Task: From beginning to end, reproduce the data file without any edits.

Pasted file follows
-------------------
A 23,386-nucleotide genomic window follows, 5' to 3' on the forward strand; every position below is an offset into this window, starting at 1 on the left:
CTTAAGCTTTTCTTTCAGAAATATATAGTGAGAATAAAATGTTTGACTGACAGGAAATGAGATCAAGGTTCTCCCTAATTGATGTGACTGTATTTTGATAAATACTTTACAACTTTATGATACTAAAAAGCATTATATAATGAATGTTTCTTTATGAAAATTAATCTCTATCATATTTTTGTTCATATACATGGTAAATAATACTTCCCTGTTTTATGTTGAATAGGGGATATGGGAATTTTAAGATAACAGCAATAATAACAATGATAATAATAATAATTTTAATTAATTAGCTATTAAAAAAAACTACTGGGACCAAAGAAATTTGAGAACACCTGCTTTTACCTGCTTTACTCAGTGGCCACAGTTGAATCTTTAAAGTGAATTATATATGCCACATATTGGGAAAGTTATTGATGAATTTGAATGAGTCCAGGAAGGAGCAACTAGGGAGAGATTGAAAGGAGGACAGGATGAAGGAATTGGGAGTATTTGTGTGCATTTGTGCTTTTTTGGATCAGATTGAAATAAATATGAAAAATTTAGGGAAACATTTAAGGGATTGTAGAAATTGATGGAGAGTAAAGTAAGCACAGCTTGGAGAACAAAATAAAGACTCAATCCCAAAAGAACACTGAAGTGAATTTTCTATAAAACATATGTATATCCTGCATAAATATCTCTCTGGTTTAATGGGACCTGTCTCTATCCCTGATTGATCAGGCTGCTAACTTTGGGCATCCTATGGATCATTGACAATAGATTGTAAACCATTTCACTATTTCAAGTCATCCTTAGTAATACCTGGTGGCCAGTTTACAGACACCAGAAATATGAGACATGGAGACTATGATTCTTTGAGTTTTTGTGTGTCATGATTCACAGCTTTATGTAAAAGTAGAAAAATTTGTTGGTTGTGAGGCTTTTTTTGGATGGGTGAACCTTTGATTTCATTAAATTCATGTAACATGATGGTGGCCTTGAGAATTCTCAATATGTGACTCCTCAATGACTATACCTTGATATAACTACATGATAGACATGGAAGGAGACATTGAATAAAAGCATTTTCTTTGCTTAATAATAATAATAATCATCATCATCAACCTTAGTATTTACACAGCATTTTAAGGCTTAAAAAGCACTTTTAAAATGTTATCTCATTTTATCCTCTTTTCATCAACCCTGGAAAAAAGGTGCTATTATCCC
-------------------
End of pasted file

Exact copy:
A 23,386-nucleotide genomic window follows, 5' to 3' on the forward strand; every position below is an offset into this window, starting at 1 on the left:
CTTAAGCTTTTCTTTCAGAAATATATAGTGAGAATAAAATGTTTGACTGACAGGAAATGAGATCAAGGTTCTCCCTAATTGATGTGACTGTATTTTGATAAATACTTTACAACTTTATGATACTAAAAAGCATTATATAATGAATGTTTCTTTATGAAAATTAATCTCTATCATATTTTTGTTCATATACATGGTAAATAATACTTCCCTGTTTTATGTTGAATAGGGGATATGGGAATTTTAAGATAACAGCAATAATAACAATGATAATAATAATAATTTTAATTAATTAGCTATTAAAAAAAACTACTGGGACCAAAGAAATTTGAGAACACCTGCTTTTACCTGCTTTACTCAGTGGCCACAGTTGAATCTTTAAAGTGAATTATATATGCCACATATTGGGAAAGTTATTGATGAATTTGAATGAGTCCAGGAAGGAGCAACTAGGGAGAGATTGAAAGGAGGACAGGATGAAGGAATTGGGAGTATTTGTGTGCATTTGTGCTTTTTTGGATCAGATTGAAATAAATATGAAAAATTTAGGGAAACATTTAAGGGATTGTAGAAATTGATGGAGAGTAAAGTAAGCACAGCTTGGAGAACAAAATAAAGACTCAATCCCAAAAGAACACTGAAGTGAATTTTCTATAAAACATATGTATATCCTGCATAAATATCTCTCTGGTTTAATGGGACCTGTCTCTATCCCTGATTGATCAGGCTGCTAACTTTGGGCATCCTATGGATCATTGACAATAGATTGTAAACCATTTCACTATTTCAAGTCATCCTTAGTAATACCTGGTGGCCAGTTTACAGACACCAGAAATATGAGACATGGAGACTATGATTCTTTGAGTTTTTGTGTGTCATGATTCACAGCTTTATGTAAAAGTAGAAAAATTTGTTGGTTGTGAGGCTTTTTTTGGATGGGTGAACCTTTGATTTCATTAAATTCATGTAACATGATGGTGGCCTTGAGAATTCTCAATATGTGACTCCTCAATGACTATACCTTGATATAACTACATGATAGACATGGAAGGAGACATTGAATAAAAGCATTTTCTTTGCTTAATAATAATAATAATCATCATCATCAACCTTAGTATTTACACAGCATTTTAAGGCTTAAAAAGCACTTTTAAAATGTTATCTCATTTTATCCTCTTTTCATCAACCCTGGAAAAAAGGTGCTATTATCCC